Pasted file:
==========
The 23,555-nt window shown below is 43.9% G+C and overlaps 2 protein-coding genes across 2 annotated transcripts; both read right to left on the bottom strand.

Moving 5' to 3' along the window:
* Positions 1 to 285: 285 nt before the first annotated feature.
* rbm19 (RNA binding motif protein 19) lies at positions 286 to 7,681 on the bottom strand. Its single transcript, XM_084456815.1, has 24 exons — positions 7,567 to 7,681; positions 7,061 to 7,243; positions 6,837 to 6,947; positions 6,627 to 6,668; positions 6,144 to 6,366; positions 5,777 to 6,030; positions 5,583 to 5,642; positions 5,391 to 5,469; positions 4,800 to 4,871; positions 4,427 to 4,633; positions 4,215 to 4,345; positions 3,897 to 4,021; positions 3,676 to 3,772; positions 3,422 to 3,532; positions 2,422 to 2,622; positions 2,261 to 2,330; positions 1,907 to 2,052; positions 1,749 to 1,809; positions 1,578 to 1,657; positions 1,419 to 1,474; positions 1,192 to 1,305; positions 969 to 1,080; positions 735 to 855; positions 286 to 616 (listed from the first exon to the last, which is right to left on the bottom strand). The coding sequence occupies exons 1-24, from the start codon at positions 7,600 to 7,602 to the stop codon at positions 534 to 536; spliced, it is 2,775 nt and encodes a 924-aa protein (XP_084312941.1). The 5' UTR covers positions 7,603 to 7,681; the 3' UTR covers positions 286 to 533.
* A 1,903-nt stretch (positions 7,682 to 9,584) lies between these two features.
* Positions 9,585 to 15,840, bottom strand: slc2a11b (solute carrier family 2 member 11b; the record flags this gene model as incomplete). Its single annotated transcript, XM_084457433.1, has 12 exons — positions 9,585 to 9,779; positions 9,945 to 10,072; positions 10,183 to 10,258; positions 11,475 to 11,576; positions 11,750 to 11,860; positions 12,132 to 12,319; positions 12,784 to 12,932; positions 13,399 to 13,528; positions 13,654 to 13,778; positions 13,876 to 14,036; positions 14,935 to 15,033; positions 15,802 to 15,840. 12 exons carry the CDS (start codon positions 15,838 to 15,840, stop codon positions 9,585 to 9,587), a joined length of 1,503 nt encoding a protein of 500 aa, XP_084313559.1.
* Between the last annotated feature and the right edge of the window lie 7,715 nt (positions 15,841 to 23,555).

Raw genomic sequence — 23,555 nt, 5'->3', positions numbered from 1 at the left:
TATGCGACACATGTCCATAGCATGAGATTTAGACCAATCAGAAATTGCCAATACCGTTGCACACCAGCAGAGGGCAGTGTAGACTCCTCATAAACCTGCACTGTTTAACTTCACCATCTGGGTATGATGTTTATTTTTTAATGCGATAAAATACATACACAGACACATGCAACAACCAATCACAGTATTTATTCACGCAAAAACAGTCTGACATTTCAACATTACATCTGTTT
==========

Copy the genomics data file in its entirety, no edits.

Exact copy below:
The 23,555-nt window shown below is 43.9% G+C and overlaps 2 protein-coding genes across 2 annotated transcripts; both read right to left on the bottom strand.

Moving 5' to 3' along the window:
* Positions 1 to 285: 285 nt before the first annotated feature.
* rbm19 (RNA binding motif protein 19) lies at positions 286 to 7,681 on the bottom strand. Its single transcript, XM_084456815.1, has 24 exons — positions 7,567 to 7,681; positions 7,061 to 7,243; positions 6,837 to 6,947; positions 6,627 to 6,668; positions 6,144 to 6,366; positions 5,777 to 6,030; positions 5,583 to 5,642; positions 5,391 to 5,469; positions 4,800 to 4,871; positions 4,427 to 4,633; positions 4,215 to 4,345; positions 3,897 to 4,021; positions 3,676 to 3,772; positions 3,422 to 3,532; positions 2,422 to 2,622; positions 2,261 to 2,330; positions 1,907 to 2,052; positions 1,749 to 1,809; positions 1,578 to 1,657; positions 1,419 to 1,474; positions 1,192 to 1,305; positions 969 to 1,080; positions 735 to 855; positions 286 to 616 (listed from the first exon to the last, which is right to left on the bottom strand). The coding sequence occupies exons 1-24, from the start codon at positions 7,600 to 7,602 to the stop codon at positions 534 to 536; spliced, it is 2,775 nt and encodes a 924-aa protein (XP_084312941.1). The 5' UTR covers positions 7,603 to 7,681; the 3' UTR covers positions 286 to 533.
* A 1,903-nt stretch (positions 7,682 to 9,584) lies between these two features.
* Positions 9,585 to 15,840, bottom strand: slc2a11b (solute carrier family 2 member 11b; the record flags this gene model as incomplete). Its single annotated transcript, XM_084457433.1, has 12 exons — positions 9,585 to 9,779; positions 9,945 to 10,072; positions 10,183 to 10,258; positions 11,475 to 11,576; positions 11,750 to 11,860; positions 12,132 to 12,319; positions 12,784 to 12,932; positions 13,399 to 13,528; positions 13,654 to 13,778; positions 13,876 to 14,036; positions 14,935 to 15,033; positions 15,802 to 15,840. 12 exons carry the CDS (start codon positions 15,838 to 15,840, stop codon positions 9,585 to 9,587), a joined length of 1,503 nt encoding a protein of 500 aa, XP_084313559.1.
* Between the last annotated feature and the right edge of the window lie 7,715 nt (positions 15,841 to 23,555).

Raw genomic sequence — 23,555 nt, 5'->3', positions numbered from 1 at the left:
TATGCGACACATGTCCATAGCATGAGATTTAGACCAATCAGAAATTGCCAATACCGTTGCACACCAGCAGAGGGCAGTGTAGACTCCTCATAAACCTGCACTGTTTAACTTCACCATCTGGGTATGATGTTTATTTTTTAATGCGATAAAATACATACACAGACACATGCAACAACCAATCACAGTATTTATTCACGCAAAAACAGTCTGACATTTCAACATTACATCTGTTT